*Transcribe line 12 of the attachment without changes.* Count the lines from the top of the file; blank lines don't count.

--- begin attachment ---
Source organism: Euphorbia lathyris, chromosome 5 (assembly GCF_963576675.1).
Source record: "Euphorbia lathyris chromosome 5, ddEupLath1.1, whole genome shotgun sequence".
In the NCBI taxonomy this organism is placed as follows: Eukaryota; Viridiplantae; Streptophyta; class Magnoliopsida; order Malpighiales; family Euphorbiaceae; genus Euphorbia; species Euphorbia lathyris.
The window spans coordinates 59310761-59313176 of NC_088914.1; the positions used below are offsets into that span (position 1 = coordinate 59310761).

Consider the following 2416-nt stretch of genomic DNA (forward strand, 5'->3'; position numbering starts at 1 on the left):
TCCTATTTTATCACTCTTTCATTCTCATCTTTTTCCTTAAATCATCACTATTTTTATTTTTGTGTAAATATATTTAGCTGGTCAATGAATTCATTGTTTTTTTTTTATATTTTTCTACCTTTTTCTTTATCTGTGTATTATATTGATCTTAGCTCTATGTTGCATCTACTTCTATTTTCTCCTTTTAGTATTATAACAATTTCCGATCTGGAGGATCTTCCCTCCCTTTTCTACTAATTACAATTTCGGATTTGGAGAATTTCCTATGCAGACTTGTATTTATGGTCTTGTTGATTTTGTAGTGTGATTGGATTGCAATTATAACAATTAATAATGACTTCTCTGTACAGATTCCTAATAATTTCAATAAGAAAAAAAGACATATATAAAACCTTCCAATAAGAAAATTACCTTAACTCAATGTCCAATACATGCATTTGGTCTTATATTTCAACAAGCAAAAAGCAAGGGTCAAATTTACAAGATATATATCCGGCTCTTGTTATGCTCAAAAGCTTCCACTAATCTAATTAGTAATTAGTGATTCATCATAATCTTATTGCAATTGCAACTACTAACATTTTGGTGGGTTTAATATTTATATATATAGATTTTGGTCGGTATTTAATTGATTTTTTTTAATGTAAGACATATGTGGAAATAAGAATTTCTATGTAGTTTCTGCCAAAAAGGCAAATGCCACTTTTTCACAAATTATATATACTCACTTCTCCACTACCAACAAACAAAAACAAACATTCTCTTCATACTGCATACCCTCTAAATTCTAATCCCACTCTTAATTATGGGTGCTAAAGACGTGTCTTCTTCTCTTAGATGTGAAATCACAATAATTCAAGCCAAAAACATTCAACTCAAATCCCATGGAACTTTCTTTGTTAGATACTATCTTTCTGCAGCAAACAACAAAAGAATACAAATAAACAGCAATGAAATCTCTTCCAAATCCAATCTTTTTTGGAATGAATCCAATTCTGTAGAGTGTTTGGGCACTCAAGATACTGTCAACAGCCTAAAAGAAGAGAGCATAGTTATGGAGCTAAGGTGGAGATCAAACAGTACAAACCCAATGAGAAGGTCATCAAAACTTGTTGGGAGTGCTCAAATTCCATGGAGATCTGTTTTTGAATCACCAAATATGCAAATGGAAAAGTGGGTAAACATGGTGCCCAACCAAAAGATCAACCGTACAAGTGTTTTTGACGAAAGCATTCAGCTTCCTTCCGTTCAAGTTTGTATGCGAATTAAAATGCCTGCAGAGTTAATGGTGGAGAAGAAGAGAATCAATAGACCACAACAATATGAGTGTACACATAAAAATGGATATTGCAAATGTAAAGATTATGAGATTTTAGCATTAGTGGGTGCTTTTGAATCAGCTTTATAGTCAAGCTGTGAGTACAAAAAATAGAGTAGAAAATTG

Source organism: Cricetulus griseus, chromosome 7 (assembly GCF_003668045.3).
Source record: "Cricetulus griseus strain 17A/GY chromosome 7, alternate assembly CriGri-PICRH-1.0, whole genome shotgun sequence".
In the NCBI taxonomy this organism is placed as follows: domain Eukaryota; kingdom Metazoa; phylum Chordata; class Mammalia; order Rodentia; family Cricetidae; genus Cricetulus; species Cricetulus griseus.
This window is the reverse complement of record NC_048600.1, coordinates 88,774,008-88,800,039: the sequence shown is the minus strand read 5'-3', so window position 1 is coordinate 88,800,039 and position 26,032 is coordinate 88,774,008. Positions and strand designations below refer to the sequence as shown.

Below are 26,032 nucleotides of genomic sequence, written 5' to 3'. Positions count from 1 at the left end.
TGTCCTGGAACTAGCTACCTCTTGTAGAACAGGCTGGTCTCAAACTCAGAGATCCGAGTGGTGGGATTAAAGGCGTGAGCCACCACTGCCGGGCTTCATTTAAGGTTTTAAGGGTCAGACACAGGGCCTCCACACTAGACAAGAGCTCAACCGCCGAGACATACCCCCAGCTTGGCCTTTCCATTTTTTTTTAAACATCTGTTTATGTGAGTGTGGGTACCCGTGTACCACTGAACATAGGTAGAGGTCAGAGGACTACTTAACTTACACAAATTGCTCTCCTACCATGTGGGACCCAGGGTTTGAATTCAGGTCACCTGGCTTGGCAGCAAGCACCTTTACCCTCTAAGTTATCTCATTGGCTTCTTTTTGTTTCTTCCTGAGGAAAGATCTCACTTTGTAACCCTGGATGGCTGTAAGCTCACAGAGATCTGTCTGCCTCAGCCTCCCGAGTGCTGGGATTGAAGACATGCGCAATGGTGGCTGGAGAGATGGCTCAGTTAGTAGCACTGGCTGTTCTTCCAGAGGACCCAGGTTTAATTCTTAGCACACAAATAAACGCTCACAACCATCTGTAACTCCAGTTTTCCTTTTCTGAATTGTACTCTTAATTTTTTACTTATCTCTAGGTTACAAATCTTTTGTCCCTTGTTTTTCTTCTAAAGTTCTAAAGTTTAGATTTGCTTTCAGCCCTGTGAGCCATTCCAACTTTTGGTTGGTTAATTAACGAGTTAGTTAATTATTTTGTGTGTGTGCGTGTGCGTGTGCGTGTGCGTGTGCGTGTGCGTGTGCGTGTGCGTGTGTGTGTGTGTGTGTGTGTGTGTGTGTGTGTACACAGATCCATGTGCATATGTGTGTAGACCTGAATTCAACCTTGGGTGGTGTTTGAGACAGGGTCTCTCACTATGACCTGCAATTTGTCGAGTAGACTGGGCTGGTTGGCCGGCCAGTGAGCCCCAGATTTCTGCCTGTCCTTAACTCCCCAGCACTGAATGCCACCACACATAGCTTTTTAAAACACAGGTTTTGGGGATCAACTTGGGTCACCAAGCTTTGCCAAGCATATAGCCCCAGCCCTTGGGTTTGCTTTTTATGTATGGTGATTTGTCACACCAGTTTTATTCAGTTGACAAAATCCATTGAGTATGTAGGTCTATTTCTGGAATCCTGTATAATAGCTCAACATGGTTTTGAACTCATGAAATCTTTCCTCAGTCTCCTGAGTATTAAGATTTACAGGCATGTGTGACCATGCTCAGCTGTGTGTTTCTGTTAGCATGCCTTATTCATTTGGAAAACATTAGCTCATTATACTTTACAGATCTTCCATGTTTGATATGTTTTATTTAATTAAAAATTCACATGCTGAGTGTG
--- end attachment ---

TGTCCTGGAACTAGCTACCTCTTGTAGAACAGGCTGGTCTCAAACTCAGAGATCCGAGTGGTGGGATTAAAGGCGTGAGCCACCACTGCCGGGCTTCATTTAAGGTTTTAAGGGTCAGACACAGGGCCTCCACACTAGACAAGAGCTCAACCGCCGAGACATACCCCCAGCTTGGCCTTTCCATTTTTTTTTAAACATCTGTTTATGTGAGTGTGGGTACCCGTGTACCACTGAACATAGGTAGAGGTCAGAGGACTACTTAACTTACACAAATTGCTCTCCTACCATGTGGGACCCAGGGTTTGAATTCAGGTCACCTGGCTTGGCAGCAAGCACCTTTACCCTCTAAGTTATCTCATTGGCTTCTTTTTGTTTCTTCCTGAGGAAAGATCTCACTTTGTAACCCTGGATGGCTGTAAGCTCACAGAGATCTGTCTGCCTCAGCCTCCCGAGTGCTGGGATTGAAGACATGCGCAATGGTGGCTGGAGAGATGGCTCAGTTAGTAGCACTGGCTGTTCTTCCAGAGGACCCAGGTTTAATTCTTAGCACACAAATAAACGCTCACAACCATCTGTAACTCCAGTTTTCCTTTTCTGAATTGTACTCTTAATTTTTTACTTATCTCTAGGTTACAAATCTTTTGTCCCTTGTTTTTCTTCTAAAGTTCTAAAGTTTAGATTTGCTTTCAGCCCTGTGAGCCATTCCAACTTTTGGTTGGTTAATTAACGAGTTAGTTAATTATTTTGTGTGTGTGCGTGTGCGTGTGCGTGTGCGTGTGCGTGTGCGTGTGCGTGTGCGTGTGTGTGTGTGTGTGTGTGTGTGTGTGTGTGTACACAGATCCATGTGCATATGTGTGTAGACCTGAATTCAACCTTGGGTGGTGTTTGAGACAGGGTCTCTCACTATGACCTGCAATTTGTCGAGTAGACTGGGCTGGTTGGCCGGCCAGTGAGCCCCAGATTTCTGCCTGTCCTTAACTCCCCAGCACTGAATGCCACCACACATAGCTTTTTAAAACACAGGTTTTGGGGATCAACTTGGGTCACCAAGCTTTGCCAAGCATATAGCCCCAGCCCTTGGGTTTGCTTTTTATGTATGGTGATTTGTCACACCAGTTTTATTCAGTTGACAAAATCCATTGAGTATGTAGGTCTATTTCTGGAATCCTGTATAATAGCTCAACATGGTTTTGAACTCATGAAATCTTTCCTCAGTCTCCTGAGTATTAAGATTTACAGGCATGTGTGACCATGCTCAGCTGTGTGTTTCTGTTAGCATGCCTTATTCATTTGGAAAACATTAGCTCATTATACTTTACAGATCTTCCATGTTTGATATGTTTTATTTAATTAAAAATTCACATGCTGAGTGTG